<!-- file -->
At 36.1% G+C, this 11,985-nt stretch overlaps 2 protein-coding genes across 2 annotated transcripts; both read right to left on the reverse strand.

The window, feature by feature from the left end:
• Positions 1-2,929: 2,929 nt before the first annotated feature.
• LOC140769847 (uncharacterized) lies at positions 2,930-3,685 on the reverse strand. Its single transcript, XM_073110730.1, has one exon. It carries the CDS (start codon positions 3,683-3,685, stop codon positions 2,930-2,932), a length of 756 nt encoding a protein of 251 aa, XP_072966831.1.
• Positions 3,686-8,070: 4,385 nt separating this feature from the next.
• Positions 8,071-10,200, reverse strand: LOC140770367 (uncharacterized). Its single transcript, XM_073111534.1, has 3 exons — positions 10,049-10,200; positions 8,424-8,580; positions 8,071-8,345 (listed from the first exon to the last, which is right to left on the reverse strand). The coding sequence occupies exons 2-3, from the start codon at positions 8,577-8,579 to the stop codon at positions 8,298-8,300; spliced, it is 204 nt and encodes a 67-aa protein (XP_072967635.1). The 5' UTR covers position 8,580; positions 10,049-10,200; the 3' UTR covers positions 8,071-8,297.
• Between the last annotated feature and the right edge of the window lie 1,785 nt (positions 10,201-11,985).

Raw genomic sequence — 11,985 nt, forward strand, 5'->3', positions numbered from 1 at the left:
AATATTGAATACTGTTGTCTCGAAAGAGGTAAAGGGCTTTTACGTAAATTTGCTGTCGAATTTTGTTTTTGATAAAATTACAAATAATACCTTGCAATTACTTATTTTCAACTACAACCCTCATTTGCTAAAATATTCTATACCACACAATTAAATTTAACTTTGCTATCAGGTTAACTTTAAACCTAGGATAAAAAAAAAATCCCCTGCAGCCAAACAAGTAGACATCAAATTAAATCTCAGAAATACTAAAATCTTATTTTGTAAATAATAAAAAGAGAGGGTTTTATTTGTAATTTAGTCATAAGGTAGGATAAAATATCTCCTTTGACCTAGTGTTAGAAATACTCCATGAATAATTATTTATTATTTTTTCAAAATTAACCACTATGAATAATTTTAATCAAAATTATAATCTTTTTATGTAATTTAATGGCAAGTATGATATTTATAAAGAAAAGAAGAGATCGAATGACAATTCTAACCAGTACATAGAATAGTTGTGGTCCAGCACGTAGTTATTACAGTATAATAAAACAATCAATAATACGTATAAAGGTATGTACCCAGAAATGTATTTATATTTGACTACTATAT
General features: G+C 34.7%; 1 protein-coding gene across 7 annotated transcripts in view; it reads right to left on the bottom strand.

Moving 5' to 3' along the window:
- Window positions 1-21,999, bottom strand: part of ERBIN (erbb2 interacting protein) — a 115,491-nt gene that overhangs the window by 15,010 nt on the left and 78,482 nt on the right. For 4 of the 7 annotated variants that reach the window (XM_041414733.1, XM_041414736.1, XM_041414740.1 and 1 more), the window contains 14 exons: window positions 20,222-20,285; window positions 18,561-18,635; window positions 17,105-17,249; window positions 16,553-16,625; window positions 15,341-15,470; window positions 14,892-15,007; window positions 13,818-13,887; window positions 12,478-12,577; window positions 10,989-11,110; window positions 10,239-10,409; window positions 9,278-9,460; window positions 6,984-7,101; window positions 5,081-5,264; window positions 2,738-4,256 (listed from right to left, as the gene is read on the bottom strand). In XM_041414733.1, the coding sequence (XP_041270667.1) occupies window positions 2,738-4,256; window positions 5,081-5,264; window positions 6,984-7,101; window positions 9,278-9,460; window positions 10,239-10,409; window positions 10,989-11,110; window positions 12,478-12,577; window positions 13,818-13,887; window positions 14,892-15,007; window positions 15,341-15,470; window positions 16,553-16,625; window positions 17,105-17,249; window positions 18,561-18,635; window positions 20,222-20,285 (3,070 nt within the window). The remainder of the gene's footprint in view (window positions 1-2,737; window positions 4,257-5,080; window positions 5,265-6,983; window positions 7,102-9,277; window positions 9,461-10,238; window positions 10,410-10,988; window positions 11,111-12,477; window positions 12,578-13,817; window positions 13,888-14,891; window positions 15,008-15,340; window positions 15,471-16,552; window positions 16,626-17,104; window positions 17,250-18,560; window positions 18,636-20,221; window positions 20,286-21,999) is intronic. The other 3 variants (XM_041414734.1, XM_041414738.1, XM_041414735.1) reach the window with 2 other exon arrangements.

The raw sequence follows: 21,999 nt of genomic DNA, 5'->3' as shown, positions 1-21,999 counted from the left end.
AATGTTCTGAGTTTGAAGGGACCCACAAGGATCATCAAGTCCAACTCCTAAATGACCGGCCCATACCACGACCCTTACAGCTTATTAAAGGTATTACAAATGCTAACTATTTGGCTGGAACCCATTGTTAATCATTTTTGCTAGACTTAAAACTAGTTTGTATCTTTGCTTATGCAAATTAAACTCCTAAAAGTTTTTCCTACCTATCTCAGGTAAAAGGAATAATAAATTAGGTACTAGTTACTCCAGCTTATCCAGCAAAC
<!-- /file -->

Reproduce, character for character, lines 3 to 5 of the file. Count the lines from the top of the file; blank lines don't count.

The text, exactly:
• Positions 1-2,929: 2,929 nt before the first annotated feature.
• LOC140769847 (uncharacterized) lies at positions 2,930-3,685 on the reverse strand. Its single transcript, XM_073110730.1, has one exon. It carries the CDS (start codon positions 3,683-3,685, stop codon positions 2,930-2,932), a length of 756 nt encoding a protein of 251 aa, XP_072966831.1.
• Positions 3,686-8,070: 4,385 nt separating this feature from the next.